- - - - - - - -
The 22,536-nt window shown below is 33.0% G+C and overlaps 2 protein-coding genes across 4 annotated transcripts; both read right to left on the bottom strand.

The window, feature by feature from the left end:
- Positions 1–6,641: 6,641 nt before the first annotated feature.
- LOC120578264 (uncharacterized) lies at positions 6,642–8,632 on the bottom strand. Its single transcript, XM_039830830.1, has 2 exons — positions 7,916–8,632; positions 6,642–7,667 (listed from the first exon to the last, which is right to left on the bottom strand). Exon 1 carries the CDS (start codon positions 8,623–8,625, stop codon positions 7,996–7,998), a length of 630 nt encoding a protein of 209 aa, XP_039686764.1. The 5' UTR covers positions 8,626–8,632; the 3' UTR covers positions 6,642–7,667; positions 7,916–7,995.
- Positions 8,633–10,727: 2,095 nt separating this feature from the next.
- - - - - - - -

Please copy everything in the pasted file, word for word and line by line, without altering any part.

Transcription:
The 22,536-nt window shown below is 33.0% G+C and overlaps 2 protein-coding genes across 4 annotated transcripts; both read right to left on the bottom strand.

The window, feature by feature from the left end:
- Positions 1–6,641: 6,641 nt before the first annotated feature.
- LOC120578264 (uncharacterized) lies at positions 6,642–8,632 on the bottom strand. Its single transcript, XM_039830830.1, has 2 exons — positions 7,916–8,632; positions 6,642–7,667 (listed from the first exon to the last, which is right to left on the bottom strand). Exon 1 carries the CDS (start codon positions 8,623–8,625, stop codon positions 7,996–7,998), a length of 630 nt encoding a protein of 209 aa, XP_039686764.1. The 5' UTR covers positions 8,626–8,632; the 3' UTR covers positions 6,642–7,667; positions 7,916–7,995.
- Positions 8,633–10,727: 2,095 nt separating this feature from the next.